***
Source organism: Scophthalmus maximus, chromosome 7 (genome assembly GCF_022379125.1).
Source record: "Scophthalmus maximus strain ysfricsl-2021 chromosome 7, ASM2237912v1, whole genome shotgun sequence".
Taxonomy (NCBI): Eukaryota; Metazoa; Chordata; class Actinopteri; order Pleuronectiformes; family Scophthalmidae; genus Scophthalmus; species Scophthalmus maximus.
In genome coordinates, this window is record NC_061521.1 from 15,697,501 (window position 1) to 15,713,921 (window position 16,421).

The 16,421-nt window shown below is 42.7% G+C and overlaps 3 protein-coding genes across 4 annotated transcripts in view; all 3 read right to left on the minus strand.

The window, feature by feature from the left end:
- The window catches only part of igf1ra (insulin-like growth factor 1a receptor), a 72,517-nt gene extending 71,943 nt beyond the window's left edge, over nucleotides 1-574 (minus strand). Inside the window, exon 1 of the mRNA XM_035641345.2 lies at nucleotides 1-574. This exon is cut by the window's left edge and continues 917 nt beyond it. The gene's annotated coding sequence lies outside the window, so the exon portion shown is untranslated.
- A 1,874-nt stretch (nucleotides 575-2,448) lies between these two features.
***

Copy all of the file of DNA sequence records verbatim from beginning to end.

Source organism: Scophthalmus maximus, chromosome 7 (genome assembly GCF_022379125.1).
Source record: "Scophthalmus maximus strain ysfricsl-2021 chromosome 7, ASM2237912v1, whole genome shotgun sequence".
Taxonomy (NCBI): Eukaryota; Metazoa; Chordata; class Actinopteri; order Pleuronectiformes; family Scophthalmidae; genus Scophthalmus; species Scophthalmus maximus.
In genome coordinates, this window is record NC_061521.1 from 15,697,501 (window position 1) to 15,713,921 (window position 16,421).

The 16,421-nt window shown below is 42.7% G+C and overlaps 3 protein-coding genes across 4 annotated transcripts in view; all 3 read right to left on the minus strand.

The window, feature by feature from the left end:
- The window catches only part of igf1ra (insulin-like growth factor 1a receptor), a 72,517-nt gene extending 71,943 nt beyond the window's left edge, over nucleotides 1-574 (minus strand). Inside the window, exon 1 of the mRNA XM_035641345.2 lies at nucleotides 1-574. This exon is cut by the window's left edge and continues 917 nt beyond it. The gene's annotated coding sequence lies outside the window, so the exon portion shown is untranslated.
- A 1,874-nt stretch (nucleotides 575-2,448) lies between these two features.